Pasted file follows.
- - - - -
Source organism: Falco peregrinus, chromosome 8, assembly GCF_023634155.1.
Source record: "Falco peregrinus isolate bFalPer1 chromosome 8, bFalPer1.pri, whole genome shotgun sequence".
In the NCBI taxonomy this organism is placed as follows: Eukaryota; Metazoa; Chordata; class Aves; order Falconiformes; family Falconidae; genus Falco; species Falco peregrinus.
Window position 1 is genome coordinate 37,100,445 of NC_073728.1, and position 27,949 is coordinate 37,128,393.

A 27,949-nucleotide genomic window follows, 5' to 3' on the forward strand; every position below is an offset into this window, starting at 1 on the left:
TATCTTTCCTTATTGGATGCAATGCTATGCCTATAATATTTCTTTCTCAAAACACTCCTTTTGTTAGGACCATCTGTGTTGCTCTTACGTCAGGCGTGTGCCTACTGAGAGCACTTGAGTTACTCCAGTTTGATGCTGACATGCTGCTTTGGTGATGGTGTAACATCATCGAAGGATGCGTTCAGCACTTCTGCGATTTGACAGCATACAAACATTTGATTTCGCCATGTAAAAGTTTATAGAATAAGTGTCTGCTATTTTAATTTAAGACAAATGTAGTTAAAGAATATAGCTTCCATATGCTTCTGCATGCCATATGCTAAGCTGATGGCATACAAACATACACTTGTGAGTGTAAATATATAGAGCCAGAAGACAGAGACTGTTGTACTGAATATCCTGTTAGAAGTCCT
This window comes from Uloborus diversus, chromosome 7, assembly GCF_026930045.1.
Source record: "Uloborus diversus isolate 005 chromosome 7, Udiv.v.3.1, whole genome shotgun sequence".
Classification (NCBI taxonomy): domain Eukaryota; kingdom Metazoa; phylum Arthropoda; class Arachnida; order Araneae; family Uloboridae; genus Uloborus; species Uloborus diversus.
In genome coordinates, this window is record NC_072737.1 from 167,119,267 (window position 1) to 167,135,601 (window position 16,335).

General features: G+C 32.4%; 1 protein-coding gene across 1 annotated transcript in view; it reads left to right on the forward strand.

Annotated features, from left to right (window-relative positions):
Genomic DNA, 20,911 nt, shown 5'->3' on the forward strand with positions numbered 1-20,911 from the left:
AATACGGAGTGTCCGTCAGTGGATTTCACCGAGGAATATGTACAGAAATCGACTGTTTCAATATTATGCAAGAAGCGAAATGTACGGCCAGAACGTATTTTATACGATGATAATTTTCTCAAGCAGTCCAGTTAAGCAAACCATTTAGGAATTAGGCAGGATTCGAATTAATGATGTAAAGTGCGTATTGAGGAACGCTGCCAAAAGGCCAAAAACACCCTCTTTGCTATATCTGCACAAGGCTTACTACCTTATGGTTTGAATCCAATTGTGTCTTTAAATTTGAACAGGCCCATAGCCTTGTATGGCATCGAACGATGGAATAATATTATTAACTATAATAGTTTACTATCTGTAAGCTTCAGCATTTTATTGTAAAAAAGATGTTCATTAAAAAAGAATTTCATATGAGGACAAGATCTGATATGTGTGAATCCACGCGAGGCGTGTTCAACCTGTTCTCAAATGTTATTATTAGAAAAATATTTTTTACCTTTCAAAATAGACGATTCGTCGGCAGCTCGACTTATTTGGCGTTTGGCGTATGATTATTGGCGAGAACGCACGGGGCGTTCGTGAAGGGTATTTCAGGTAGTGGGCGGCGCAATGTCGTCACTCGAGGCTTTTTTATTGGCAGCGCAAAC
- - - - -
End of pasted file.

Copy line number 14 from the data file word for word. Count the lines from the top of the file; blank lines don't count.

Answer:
AATACGGAGTGTCCGTCAGTGGATTTCACCGAGGAATATGTACAGAAATCGACTGTTTCAATATTATGCAAGAAGCGAAATGTACGGCCAGAACGTATTTTATACGATGATAATTTTCTCAAGCAGTCCAGTTAAGCAAACCATTTAGGAATTAGGCAGGATTCGAATTAATGATGTAAAGTGCGTATTGAGGAACGCTGCCAAAAGGCCAAAAACACCCTCTTTGCTATATCTGCACAAGGCTTACTACCTTATGGTTTGAATCCAATTGTGTCTTTAAATTTGAACAGGCCCATAGCCTTGTATGGCATCGAACGATGGAATAATATTATTAACTATAATAGTTTACTATCTGTAAGCTTCAGCATTTTATTGTAAAAAAGATGTTCATTAAAAAAGAATTTCATATGAGGACAAGATCTGATATGTGTGAATCCACGCGAGGCGTGTTCAACCTGTTCTCAAATGTTATTATTAGAAAAATATTTTTTACCTTTCAAAATAGACGATTCGTCGGCAGCTCGACTTATTTGGCGTTTGGCGTATGATTATTGGCGAGAACGCACGGGGCGTTCGTGAAGGGTATTTCAGGTAGTGGGCGGCGCAATGTCGTCACTCGAGGCTTTTTTATTGGCAGCGCAAAC